In Featured, Leading, Relationship with God, Time to Make Your Marriage Dance

The last couple of weeks, the news has been abuzz with allegations of Harvey Weinstein’s sexual harassment, assault, rape, belittling, and threatening of women. He was a man of power and rather than using that power for good, he used it to abuse women and please himself.

Accounts of Weinstein’s abuses and the abuses of many other men before him have given rise to a new term: Toxic masculinity. The term is defined to include such behaviors as dominance and devaluation of women, extreme self-reliance, hatred of women, and violence. Men can now take Rethink Masculinity classes at such institutes as Brown, Duke, and the University of Wisconsin.

Masculinity As God Defined and Designed It

Let me be clear: I think it’s a great idea to “rethink masculinity”—as long as we’re examining how God designed it. (Another time we can rethink femininity as well. But this post will get very long if we do it here.) Masculinity is not bad as God designed it. Genesis 1:31 even says God thought all His creation (including His creation of man) was very good.

It’s not masculinity that is the problem. Sin is the problem. For example, a man can take the strength God has given him and use it to mug someone and steal from them—or to force himself on a woman. That was never God’s intent. But he can also use that strength to defend his family or his nation.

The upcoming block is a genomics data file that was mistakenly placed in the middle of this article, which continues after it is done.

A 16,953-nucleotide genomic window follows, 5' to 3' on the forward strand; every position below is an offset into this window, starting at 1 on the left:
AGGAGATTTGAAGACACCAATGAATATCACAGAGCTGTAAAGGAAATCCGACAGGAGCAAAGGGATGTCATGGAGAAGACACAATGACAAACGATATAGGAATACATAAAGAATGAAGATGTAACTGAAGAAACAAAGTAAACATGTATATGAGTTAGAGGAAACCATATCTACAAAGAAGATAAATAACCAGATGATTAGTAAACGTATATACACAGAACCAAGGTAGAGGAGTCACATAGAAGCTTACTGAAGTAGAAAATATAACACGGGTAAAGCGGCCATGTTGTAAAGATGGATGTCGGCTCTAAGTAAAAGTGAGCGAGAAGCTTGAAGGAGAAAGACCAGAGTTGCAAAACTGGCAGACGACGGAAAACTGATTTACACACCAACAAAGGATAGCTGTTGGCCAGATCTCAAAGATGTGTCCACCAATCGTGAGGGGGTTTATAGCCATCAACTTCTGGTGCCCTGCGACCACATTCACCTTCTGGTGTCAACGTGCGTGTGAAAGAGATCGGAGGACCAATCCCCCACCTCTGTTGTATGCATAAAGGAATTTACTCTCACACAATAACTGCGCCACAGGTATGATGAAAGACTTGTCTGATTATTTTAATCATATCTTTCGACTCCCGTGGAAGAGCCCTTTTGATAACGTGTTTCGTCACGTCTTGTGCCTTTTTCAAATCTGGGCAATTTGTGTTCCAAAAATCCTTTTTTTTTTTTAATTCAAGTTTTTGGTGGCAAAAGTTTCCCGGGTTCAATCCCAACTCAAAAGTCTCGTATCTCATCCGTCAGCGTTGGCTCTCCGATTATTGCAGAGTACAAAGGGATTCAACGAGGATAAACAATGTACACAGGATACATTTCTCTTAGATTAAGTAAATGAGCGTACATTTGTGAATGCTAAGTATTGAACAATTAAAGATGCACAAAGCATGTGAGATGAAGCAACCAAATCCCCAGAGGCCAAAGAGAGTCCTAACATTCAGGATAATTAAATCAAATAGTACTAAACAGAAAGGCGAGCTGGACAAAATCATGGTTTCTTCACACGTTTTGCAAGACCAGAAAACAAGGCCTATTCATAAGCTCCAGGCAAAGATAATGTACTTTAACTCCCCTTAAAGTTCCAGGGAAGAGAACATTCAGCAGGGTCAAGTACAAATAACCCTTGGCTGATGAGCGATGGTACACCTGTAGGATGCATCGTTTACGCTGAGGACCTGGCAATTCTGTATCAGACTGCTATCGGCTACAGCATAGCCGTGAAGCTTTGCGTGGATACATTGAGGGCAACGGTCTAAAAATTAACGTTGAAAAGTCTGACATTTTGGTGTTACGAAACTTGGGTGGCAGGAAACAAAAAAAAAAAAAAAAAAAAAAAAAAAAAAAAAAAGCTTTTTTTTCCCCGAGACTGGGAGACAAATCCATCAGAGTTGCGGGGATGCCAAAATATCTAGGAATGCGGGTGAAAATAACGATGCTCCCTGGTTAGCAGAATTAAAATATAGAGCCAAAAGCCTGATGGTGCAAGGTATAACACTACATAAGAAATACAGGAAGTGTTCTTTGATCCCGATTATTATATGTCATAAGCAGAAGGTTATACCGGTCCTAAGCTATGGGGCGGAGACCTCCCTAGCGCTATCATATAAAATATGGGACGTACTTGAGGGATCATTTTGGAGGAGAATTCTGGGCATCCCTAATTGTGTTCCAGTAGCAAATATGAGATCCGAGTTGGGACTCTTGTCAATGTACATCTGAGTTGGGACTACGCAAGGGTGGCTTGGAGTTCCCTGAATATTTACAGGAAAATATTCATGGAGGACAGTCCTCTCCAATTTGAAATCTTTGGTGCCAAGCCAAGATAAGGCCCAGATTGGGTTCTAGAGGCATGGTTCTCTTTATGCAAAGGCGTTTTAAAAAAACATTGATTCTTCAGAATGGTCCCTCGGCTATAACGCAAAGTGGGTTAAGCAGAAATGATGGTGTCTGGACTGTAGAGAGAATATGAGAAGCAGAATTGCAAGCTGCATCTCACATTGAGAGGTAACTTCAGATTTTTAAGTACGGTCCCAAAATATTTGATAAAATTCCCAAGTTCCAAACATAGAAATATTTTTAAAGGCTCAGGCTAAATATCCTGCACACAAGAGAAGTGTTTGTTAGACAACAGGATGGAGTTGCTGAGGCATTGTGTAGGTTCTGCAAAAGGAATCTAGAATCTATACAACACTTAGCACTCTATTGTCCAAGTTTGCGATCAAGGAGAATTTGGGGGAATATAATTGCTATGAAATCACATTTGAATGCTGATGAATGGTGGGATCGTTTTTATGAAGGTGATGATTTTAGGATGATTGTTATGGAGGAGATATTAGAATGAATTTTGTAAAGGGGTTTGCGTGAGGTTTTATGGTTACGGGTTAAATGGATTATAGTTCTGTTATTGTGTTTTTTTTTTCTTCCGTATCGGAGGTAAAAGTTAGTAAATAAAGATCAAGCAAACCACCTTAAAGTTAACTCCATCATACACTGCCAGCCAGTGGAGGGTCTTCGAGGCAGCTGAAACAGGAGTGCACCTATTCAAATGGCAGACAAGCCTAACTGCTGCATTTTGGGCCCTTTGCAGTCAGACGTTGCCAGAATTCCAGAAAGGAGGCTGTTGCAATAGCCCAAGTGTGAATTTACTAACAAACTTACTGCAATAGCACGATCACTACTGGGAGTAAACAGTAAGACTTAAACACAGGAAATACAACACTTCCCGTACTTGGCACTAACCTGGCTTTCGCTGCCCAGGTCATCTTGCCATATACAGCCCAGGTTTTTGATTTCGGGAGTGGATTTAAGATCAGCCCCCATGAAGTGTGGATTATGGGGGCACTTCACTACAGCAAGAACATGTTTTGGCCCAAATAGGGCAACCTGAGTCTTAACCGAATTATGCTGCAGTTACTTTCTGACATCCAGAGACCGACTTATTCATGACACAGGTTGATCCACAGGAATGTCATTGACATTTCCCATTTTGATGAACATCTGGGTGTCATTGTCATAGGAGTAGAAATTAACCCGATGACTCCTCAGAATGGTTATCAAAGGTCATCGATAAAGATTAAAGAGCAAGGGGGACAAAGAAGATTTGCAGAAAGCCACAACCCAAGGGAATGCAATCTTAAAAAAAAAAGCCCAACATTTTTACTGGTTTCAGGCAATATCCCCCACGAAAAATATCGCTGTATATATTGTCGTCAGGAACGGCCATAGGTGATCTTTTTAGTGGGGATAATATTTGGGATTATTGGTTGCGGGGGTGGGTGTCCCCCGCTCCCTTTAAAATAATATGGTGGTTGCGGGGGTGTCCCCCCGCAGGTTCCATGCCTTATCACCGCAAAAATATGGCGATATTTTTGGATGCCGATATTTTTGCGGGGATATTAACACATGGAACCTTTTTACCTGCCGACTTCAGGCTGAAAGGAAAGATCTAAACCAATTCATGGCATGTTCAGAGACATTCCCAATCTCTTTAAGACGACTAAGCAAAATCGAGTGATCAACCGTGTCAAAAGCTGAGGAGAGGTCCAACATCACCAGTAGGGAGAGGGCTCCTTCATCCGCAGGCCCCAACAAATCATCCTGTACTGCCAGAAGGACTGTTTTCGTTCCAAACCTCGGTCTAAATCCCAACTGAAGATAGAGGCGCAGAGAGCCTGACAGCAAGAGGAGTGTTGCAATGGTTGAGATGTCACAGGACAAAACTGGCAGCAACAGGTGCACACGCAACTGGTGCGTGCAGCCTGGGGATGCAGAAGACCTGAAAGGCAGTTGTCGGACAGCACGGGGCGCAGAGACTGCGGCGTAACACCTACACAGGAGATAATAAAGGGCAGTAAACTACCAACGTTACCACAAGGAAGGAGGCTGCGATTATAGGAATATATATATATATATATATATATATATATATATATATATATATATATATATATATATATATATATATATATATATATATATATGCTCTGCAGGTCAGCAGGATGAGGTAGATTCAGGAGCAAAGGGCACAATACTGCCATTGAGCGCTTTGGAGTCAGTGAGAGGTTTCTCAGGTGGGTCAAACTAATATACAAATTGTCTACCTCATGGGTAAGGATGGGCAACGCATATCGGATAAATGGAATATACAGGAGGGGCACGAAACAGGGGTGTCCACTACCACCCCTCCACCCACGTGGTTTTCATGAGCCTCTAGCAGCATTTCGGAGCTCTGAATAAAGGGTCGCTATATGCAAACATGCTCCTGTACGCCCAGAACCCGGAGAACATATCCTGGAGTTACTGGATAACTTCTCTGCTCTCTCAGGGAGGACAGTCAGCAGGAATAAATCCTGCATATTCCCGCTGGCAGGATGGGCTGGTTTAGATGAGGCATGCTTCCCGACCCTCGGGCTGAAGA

Jesus As Our Example

When I think of good masculinity, I think of Jesus. Jesus was strong and sometimes He used that strength in physical pursuits—like cleansing the Temple.

Jesus also had a strength of character—courage—that enabled him to not back down in confrontations with the Pharisees.

He expressed His emotions. He didn’t back away from them. Matthew 9:36 tells us, “Seeing the people, He felt compassion for them, because they were distressed and dispirited like sheep without a shepherd.” When His friend Lazarus died, He wept.

Jesus didn’t insist on having His way. He didn’t push people around to get what He wanted. On the contrary, He served others—even when He was exhausted—even when He would have preferred some time alone.

And here’s the one that really spoke to me in the wake of the Harvey Weinstein scandal: The woman at the well. She probably came to the well at that time of day because there was no one around. But there was this man. . .  just the two of them. And while she was curious about why a Jewish man would talk to a Gentile woman, there is nothing—nothing!—to indicate she was afraid He would take advantage of her.

I personally appreciate many men in my life who have used their masculinity—their strength and their masculine perspective—to serve and do good. I see in them the imitation of Jesus. That’s godly masculinity. There is nothing wrong with masculinity. Bad masculinity is bad. Good masculinity is good.

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